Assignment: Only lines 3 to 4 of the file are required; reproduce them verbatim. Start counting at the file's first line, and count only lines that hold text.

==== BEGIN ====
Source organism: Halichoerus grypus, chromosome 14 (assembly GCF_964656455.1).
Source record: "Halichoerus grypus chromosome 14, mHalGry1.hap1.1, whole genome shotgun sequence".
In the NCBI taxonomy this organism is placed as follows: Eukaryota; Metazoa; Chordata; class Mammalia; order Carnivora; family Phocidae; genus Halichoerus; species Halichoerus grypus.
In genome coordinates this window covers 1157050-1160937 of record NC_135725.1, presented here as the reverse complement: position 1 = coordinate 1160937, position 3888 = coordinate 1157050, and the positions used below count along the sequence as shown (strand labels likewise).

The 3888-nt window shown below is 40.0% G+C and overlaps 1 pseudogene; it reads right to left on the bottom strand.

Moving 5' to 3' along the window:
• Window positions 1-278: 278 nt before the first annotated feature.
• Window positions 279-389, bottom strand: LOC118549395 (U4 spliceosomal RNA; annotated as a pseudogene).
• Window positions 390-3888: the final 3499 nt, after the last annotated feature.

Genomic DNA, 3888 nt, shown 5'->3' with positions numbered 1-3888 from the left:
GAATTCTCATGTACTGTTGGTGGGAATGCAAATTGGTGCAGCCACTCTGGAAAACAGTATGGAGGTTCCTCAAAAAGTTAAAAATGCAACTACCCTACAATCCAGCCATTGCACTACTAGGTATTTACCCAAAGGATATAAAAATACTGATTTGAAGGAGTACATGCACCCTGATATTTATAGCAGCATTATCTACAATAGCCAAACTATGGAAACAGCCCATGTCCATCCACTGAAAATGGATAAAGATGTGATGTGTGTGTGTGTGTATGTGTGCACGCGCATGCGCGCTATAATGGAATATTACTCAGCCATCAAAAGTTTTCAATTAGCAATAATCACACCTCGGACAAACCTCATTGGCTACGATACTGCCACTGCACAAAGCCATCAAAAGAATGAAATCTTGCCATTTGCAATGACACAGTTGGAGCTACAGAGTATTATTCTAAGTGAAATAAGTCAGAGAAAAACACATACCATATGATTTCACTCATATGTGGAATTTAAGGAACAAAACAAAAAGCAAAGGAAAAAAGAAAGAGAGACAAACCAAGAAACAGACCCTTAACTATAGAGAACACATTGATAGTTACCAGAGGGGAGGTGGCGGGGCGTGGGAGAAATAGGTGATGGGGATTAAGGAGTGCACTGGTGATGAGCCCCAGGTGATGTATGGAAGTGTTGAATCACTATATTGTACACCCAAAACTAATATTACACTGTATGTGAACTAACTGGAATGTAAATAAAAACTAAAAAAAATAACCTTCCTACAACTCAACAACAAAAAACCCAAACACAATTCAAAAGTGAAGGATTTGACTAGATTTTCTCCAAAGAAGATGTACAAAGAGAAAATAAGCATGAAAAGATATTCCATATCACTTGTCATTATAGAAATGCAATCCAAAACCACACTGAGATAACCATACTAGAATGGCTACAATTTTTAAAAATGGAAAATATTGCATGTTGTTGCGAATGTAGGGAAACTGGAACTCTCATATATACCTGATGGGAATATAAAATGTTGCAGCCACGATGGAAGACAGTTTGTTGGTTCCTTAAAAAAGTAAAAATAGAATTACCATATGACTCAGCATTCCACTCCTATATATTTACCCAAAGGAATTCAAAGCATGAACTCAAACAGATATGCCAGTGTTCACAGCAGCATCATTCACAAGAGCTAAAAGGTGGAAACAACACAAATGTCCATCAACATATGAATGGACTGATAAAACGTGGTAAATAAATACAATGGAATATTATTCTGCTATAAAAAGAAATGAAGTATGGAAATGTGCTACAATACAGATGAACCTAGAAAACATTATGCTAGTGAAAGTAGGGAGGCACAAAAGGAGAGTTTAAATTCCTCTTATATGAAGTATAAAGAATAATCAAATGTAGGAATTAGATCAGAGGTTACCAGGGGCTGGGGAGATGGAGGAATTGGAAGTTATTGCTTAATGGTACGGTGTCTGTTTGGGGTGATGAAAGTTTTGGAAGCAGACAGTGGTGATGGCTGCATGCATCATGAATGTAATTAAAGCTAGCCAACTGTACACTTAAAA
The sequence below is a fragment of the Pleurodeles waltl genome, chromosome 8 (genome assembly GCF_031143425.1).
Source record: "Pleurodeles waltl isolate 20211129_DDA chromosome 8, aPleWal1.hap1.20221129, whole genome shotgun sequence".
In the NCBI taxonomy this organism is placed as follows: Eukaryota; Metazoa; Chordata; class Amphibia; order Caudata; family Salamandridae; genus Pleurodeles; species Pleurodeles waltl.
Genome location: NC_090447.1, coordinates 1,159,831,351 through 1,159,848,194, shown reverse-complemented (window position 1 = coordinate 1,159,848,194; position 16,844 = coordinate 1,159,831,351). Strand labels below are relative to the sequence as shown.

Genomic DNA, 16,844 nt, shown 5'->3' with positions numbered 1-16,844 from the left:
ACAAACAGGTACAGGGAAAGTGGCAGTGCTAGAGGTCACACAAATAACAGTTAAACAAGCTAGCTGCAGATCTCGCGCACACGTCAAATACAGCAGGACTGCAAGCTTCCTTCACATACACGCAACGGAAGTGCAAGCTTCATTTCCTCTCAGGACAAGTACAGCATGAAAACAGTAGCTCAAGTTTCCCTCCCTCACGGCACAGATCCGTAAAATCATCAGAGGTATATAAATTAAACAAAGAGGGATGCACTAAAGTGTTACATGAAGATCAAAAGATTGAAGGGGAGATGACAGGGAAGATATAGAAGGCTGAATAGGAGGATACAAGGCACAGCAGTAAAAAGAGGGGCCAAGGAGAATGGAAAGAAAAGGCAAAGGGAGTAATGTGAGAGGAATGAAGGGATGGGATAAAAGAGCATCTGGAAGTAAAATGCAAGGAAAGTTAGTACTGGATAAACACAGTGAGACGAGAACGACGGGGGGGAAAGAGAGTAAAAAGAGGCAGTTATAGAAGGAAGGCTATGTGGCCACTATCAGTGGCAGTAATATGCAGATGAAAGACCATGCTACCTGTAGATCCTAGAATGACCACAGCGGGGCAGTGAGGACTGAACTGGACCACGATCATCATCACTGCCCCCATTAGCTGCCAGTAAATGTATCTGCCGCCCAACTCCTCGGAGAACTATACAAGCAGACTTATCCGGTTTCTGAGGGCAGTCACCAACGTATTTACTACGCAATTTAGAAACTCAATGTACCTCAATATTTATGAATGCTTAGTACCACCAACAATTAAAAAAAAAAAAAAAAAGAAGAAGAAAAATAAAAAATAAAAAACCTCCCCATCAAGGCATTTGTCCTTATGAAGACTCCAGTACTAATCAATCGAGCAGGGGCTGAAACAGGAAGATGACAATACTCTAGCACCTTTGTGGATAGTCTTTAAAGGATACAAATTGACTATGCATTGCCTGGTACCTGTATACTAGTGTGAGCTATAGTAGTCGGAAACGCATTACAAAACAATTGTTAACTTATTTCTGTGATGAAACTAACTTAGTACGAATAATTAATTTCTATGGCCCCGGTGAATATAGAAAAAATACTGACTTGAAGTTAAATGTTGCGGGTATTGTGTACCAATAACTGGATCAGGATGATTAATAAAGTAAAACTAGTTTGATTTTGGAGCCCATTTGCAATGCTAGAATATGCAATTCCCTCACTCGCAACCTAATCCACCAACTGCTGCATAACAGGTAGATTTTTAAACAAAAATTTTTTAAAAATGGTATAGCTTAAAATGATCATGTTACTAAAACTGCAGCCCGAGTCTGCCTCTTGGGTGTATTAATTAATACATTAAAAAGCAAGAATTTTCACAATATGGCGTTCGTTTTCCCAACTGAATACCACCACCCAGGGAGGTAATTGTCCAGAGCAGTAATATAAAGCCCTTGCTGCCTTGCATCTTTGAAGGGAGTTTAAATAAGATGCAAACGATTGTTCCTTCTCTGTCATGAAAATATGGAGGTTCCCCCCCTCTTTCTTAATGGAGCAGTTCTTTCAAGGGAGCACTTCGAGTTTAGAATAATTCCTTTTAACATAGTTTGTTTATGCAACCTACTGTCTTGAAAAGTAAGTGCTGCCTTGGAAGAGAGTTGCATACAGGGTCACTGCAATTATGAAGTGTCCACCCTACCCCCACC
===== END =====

In the NCBI taxonomy this organism is placed as follows: Eukaryota; Metazoa; Chordata; class Mammalia; order Carnivora; family Phocidae; genus Halichoerus; species Halichoerus grypus.
In genome coordinates this window covers 1157050-1160937 of record NC_135725.1, presented here as the reverse complement: position 1 = coordinate 1160937, position 3888 = coordinate 1157050, and the positions used below count along the sequence as shown (strand labels likewise).